There are very mixed emotions with the European Union’s (EU) vote on the biofuels and indirect land use change (ILUC) that took place earlier this week. The EU voted for 6 percent cap. In October of 2012, MEPs (Members of the European Parliament) were voting to cap the amount of land-based and food-based biofuels used in transport fuel. In October, the cap of 5 percent on the amount of food that can be used to meet the overall 10% target for renewable energy in transport by 2020 was proposed. Since then, a cap of 6.5 percent was also offered.
The 6 percent cap voted for by MEPs represents an increase on the current figure of 4.5 percent. They also voted to recognize the link between biofuel production and the destruction of forests and other landscapes, (i.e. indirect land use change or ILUC) but not until 2020. And backed a 2.5 percent target for so-called second generation biofuels – made from non-food sources such as agricultural waste, sewage and algae.
UNICA, the Brazilian sugarcane industry association was pleased with the final vote – sugarcane ethanol is considered an advanced biofuel in the U.S. as well as in Europe.
“UNICA very much appreciates the efforts over the past several months of Members of the European Parliament to push for the consumption of biofuels that have the highest environmental credentials and technical performance,” said UNICA CEO, Elizabeth Farina. “UNICA is pleased to see MEPs voted Wednesday to approve measures to incentivize the production of more advanced biofuels, including those made from bagasse and straw,” she said.
A 2.5% sub-target for promoting the production and consumption of advanced biofuels in transport fuel, as voted by the European Parliament, is a step in the right direction, added Farina.
“UNICA also applauds the European Parliament’s rejection of proposals that would have applied protectionist measures and made it difficult, if not impossible, for sustainably, EU-compliant biofuels produced in non-European Union nations to be legally counted toward meeting EU renewable energy and fuel quality requirements,” added Geraldine Kutas, Head of International Affairs at UNICA. “However, it is unfortunate that the Parliament gave into biofuel critics’ pleas to put an arbitrary, 6% cap on the use of all food-based biofuels.”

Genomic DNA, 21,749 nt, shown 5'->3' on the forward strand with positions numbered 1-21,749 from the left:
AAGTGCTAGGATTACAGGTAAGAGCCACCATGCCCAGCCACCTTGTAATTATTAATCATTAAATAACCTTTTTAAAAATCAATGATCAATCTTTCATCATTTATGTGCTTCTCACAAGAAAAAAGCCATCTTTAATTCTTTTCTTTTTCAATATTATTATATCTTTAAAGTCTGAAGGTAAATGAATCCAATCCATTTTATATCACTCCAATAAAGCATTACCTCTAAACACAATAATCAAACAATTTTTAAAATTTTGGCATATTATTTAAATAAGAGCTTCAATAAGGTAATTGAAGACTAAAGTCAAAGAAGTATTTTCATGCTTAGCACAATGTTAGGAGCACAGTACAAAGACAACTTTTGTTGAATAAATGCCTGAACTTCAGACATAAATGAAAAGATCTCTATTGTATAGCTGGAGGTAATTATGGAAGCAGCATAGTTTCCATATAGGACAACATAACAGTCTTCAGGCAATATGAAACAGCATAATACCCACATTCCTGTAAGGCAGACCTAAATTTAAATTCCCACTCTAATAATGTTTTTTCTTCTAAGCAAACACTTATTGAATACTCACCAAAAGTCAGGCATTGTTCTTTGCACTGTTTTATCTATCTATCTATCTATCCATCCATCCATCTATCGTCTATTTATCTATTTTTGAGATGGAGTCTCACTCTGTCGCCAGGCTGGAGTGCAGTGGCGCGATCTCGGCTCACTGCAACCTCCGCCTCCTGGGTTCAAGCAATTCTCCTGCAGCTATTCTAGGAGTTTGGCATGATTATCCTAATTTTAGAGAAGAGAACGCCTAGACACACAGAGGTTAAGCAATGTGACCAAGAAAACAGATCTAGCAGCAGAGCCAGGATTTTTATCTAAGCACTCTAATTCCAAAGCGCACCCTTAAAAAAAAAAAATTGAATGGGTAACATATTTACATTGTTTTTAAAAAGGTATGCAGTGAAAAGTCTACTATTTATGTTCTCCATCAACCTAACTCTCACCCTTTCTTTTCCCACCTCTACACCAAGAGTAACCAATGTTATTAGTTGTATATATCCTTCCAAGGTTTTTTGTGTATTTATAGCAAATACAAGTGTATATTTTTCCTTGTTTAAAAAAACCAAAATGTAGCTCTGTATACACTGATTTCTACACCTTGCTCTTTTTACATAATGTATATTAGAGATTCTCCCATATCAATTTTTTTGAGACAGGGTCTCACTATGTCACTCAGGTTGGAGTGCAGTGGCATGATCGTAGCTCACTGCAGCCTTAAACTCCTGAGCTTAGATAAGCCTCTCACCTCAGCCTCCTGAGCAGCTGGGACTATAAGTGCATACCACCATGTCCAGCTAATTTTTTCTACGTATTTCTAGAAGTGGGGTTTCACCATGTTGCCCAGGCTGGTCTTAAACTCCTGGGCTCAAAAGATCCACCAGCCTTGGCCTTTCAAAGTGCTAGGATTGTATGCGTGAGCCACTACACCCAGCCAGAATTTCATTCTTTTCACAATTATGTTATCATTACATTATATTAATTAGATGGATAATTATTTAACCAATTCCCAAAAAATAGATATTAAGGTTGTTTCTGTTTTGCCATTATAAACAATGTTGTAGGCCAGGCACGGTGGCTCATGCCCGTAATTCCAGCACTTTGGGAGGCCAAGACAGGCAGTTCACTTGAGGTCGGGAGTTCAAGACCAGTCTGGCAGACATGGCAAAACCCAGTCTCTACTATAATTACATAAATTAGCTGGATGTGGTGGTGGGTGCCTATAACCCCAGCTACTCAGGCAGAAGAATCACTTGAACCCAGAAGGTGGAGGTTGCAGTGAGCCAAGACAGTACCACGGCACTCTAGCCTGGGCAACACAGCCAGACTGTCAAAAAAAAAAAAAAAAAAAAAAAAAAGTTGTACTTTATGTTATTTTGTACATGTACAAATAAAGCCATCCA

However, groups like ActionAid say the vote is a “kick in the teeth for millions of people facing hunger”. “MEPs from across Europe turned their backs on the world’s poor, as well as their own constituents by voting for a reform of biofuels legislation that will continue to encourage food being used for fuel, therefore driving hunger and land grabs in Africa,” said Nuria Molina, ActionAid’s Director of Policy and Campaigns.
“They voted for a 6% cap on biofuels which compete with food, which would allow enough food to be burnt in Europe’s cars to feed more than 200 million people every year. “However some progress was made as at least MEPs voted to acknowledge the role that biofuels have in causing hunger and contributing to climate change,” Molina added.
Organizations that produce first generation biofuels are also disappointed, especially with the vote to keep ILUC in as a component of the determination of sustainably related to the 6 percent.
The decision was still be approved by EU governments before it becomes law.